If you die without leaving a will, you risk that your property will not be distributed as you desire. Your assets will be distributed according to the rules of your state’s “intestacy” statute, not by how close one was to you. Therefore, longtime friends or caretakers will not receive any of your estate.
Even when the heirs at law are the same as you would have selected yourself, there is no advantage dying without a will. For example, you lose the opportunity to designate a personal representative, trustee, guardian for minor children, and to do valuable planning.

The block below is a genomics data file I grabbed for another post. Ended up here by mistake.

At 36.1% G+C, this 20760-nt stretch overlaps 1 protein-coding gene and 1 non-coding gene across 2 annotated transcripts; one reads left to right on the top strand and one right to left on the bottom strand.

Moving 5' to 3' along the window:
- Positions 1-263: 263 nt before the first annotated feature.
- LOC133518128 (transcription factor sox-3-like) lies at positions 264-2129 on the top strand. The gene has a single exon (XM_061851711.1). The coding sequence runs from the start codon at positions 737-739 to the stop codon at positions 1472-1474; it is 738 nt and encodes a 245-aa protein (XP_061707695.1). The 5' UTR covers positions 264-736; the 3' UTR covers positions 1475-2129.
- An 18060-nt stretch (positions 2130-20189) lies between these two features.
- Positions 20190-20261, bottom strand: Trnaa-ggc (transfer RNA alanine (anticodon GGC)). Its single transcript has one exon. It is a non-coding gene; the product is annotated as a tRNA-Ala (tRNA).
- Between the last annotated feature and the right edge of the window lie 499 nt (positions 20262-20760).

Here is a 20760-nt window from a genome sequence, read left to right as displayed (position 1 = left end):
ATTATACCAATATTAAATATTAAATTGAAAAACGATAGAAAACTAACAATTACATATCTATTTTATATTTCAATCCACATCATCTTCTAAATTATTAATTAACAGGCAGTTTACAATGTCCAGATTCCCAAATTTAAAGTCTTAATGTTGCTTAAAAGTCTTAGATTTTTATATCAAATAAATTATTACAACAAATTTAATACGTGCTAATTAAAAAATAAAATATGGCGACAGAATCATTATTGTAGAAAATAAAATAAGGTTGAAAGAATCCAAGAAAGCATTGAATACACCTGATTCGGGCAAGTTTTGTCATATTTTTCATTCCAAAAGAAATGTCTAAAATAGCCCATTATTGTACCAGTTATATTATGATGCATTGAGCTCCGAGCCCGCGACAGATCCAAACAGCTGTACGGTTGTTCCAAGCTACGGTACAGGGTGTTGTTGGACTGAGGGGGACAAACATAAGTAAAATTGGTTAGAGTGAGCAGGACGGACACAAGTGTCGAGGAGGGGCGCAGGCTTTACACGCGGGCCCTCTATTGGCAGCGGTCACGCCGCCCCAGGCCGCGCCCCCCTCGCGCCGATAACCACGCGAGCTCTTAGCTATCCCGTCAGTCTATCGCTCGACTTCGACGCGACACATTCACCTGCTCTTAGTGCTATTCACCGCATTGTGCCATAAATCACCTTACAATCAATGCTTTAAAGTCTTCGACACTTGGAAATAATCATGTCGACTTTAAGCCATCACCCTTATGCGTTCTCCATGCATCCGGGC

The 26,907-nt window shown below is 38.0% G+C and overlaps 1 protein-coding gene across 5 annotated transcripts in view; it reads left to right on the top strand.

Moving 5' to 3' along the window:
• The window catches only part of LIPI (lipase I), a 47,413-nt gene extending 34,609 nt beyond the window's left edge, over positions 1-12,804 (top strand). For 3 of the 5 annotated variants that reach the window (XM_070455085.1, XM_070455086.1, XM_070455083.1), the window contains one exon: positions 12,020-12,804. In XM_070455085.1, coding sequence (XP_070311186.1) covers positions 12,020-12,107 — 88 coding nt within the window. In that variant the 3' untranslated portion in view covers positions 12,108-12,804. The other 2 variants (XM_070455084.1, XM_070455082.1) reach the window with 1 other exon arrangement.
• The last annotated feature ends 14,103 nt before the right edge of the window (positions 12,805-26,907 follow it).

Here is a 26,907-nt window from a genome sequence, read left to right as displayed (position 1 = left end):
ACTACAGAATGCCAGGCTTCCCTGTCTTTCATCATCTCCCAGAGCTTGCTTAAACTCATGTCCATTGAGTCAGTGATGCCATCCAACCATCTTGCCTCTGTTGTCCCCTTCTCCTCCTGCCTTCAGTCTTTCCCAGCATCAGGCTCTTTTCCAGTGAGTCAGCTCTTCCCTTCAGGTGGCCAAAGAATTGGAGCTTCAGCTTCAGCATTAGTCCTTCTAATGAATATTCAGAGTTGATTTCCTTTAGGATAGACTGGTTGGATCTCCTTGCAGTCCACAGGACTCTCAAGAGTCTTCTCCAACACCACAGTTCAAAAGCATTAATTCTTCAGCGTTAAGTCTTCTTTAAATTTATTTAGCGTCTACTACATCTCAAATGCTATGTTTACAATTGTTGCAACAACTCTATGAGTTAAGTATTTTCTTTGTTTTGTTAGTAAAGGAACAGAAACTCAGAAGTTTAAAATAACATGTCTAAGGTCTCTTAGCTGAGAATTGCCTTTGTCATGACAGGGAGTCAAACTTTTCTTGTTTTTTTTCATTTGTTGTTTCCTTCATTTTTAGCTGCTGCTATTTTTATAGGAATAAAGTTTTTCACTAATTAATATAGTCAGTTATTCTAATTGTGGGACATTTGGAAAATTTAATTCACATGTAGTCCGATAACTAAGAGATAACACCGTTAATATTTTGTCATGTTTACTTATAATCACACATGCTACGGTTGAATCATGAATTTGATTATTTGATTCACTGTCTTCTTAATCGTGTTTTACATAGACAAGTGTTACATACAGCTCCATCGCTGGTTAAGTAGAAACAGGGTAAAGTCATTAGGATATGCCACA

With a well-drafted will you can avoid legal pitfalls, name a personal representative of your estate, name a guardian for your children, establish trusts, and minimize probate-related costs by providing for independent administration. Dying without a will may cause unexpected costs and delays and undesired results for the decedent’s family.